RELATED: Maple syrup industry growing in the Comox Valley

This year, the taps went in on Jan. 26 on his property. Janzen says some Island producers start as early as December. Sugar is generally about one per cent or less in the sap, but if they can get two per cent, “we’re happy. (It’s) about half of what they get back east.”

As a result, his sap spends about twice as long in the evaporator in order to boil off twice as much water, which caramelizes the sugar, producing a darker, rich-coloured syrup.

Janzen characterizes the flavour profile of his syrup as “sweeter caramel with a touch of molasses.”

• • •

One of Janzen’s friends and neighbours, woodlot owner Harold Macy, was the forest manager at the University of British Columbia’s research farm in Oyster River in the early 1990s. Along with a colleague, he wrote and delivered a program called Master Woodland Manager to allow private forest landowners management tools and new alternatives to clearcutting their forests.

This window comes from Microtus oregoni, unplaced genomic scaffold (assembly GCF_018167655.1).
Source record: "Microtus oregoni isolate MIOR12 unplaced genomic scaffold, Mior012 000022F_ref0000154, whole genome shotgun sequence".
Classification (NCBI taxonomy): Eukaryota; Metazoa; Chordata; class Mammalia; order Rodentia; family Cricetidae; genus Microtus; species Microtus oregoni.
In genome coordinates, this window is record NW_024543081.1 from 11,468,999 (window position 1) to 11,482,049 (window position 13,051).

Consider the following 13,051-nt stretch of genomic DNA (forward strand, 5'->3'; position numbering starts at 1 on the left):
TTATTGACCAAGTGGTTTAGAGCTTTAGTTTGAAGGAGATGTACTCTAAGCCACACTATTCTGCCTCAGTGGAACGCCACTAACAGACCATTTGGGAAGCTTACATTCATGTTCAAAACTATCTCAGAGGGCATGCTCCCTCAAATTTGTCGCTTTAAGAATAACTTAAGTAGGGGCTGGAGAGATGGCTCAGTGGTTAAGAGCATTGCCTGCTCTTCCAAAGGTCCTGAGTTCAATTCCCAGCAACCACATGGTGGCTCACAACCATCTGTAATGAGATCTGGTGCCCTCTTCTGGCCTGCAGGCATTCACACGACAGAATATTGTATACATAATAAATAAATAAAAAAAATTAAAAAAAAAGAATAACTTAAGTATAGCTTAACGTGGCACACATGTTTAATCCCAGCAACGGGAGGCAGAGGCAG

He notes one module was Non-Timber Forest Products which included ornamentals, medicinals, handcrafts and edibles.

In the edibles section was maple syrup, a project he had been pursuing for several years at UBC. He explains the ‘pay it forward’ mandate was that in exchange for the knowledge and tools, participants would return to their home communities up and down the Island and pass on what they had learned.

Thanks to the popularity of the program, the Bigleaf Maple Syrup Festival at the BC Forest Discovery Centre in Duncan has developed into an annual event.

“We also lobbied and received the classification of maple syrup as an acceptable farm crop for farm status, a first in B.C.,” he adds in an email.

A few years ago, Macy reached out to Janzen – who was one of his students – and asked if he wanted an evaporator. It was originally being used at UBC, then made its way to Salt Spring Island where it was used for about 10 years.